RedisWorks, the Pythonic Redis Client.


Table of Contents:

RedisWorks

As a person who loves dynamic typing, I have always been frustrated with Py-Redis. It is a great library, but it is too low level. It maps the actual Redis commands directly.

I always wanted to just say the.path = "something" and have it magically saved into Redis. Then somewhere else say print(the.path) and get the value from Redis. As simple as that! And here it is: RedisWorks

Install

pip install redisworks

Note that RedisWorks needs Redis server 2.4+.

Setup

let’s say if you want all the keys in Redis to start with the word root. Then you:

root = Root()  # connects to Redis on local host by default

Or if you want to be more specific:

root = Root(host='localhost', port=6379, db=0)

Saving to Redis

Saving to Redis is as simple as assigning objects to attributes of root or attributes of attributes of root (you can go as deep as you want.) Make sure you are not using any Python’s reserved words in the key’s name.

Example:

>>> from redisworks import Root
>>> import datetime
>>> root = Root()
>>> root.my.list = [1, 3, 4]
>>> root.my.other.list = [1, [2, 2]]
>>> 
>>> some_date = datetime.datetime(2016, 8, 22, 10, 3, 19)
>>> root.time = some_date
>>> 
>>> root.the.mapping.example = {1:1, "a": {"b": 10}}

Redis works will automatically convert your object to the proper Redis type and immediately write it to Redis as soon as you assign an element!

The respective keys for the above items will be just like what you type: root.my.list, root.time, root.the.mapping.example:

If you use redis-cli, you will notice that the data is saved in the proper Redis data type:

127.0.0.1:6379> scan 0
1) "0"
2) 1) "root.the.mapping.example"
   2) "root.time"
   3) "root.my.list"
127.0.0.1:6379> type root.the.mapping.example
hash
127.0.0.1:6379> type root.time
string
127.0.0.1:6379> type root.my.list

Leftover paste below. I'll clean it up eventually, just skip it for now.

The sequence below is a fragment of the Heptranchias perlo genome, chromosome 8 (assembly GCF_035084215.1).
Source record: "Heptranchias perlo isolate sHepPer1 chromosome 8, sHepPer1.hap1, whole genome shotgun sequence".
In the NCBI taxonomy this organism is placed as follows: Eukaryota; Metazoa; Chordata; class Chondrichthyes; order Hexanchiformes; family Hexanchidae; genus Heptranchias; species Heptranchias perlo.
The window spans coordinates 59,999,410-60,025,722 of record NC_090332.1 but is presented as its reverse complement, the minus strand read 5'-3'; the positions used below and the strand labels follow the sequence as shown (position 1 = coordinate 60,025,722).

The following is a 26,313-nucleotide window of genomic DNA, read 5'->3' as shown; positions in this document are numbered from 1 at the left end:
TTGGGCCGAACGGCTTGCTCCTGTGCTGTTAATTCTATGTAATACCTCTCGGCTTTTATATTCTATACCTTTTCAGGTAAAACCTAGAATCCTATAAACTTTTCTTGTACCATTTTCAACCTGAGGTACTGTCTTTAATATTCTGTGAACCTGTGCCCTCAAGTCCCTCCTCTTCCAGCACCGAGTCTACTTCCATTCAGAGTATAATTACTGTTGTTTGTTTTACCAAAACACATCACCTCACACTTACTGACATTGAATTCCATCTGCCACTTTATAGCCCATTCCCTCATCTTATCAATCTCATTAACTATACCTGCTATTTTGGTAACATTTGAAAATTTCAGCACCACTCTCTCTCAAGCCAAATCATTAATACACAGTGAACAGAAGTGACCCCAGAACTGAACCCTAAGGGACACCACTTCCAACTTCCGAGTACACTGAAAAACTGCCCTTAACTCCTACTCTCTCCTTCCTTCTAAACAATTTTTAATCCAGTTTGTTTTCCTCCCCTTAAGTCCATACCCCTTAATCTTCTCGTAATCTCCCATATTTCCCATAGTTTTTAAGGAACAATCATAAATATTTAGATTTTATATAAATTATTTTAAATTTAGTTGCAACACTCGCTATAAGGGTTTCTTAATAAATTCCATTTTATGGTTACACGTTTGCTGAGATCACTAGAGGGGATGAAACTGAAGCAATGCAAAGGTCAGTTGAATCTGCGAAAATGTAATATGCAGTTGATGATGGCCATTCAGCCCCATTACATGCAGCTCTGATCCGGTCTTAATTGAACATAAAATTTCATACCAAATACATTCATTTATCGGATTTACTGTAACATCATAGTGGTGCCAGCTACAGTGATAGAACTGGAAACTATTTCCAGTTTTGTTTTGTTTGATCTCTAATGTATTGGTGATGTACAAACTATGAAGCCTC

list

Reading from Redis

Reading the data is as simple as if it was just saved in Python memory!

Redis works returns Lazy queries just like how Django returns lazy queries. In fact the lazy objects code is borrowed from Django!

If you ran the example from Saving to Redis, run a flush root.flush() to empty Redisworks Cache. This is so it goes and gets the objects from Redis instead of reading its own current copy of data:

>>> from redisworks import Root
>>> import datetime
>>> root = Root()
>>> thetime = root.time
>>> thelist = root.my.list
>>> mydict = root.the.mapping.example
>>> mydict  # is not evalurated yet!
<Lazy object: root.the.mapping.example>
>>> print(mydict)
{1:1, "a": {"b": 10}}  # Now all the 3 objects are read from Redis!
>>> mydict
{1:1, "a": {"b": 10}}
>>> root.my.list
[1, 3, 4]
>>> root.my.other.list
[1, [2, 2]]
>>> root.time
2016-08-22 10:03:19

Changing root key name

Every key name by default starts with the word root. If you want to use another name, simple subclass Root:

>>> from redisworks import Root
>>> post=Post()
>>> post.item1 = "something"  # saves to Redis
...
>>> print(post.item1)  # loads from Redis
something

Numbers as attribute names

Let’s say you want root.1 as a key name. Python does not allow attribute names start with numbers.

All you need to do is start the number with the character i so Redisworks takes care of it for you:

>>> root.i1 = 10
>>> print(root.i1)
10

The actual key in Redis will be root.1

Use it, let me know how it goes!

I’m pretty excited about this library. I learned a lot while making it and I will be speaking about it in the SoCal Python meetup on Aug 30 2016. Check it out if you are around!

Sep

Seperman

Sep Dehpour is a principal engineer at ChowNow.

Los Angeles, California, USA http://zepworks.com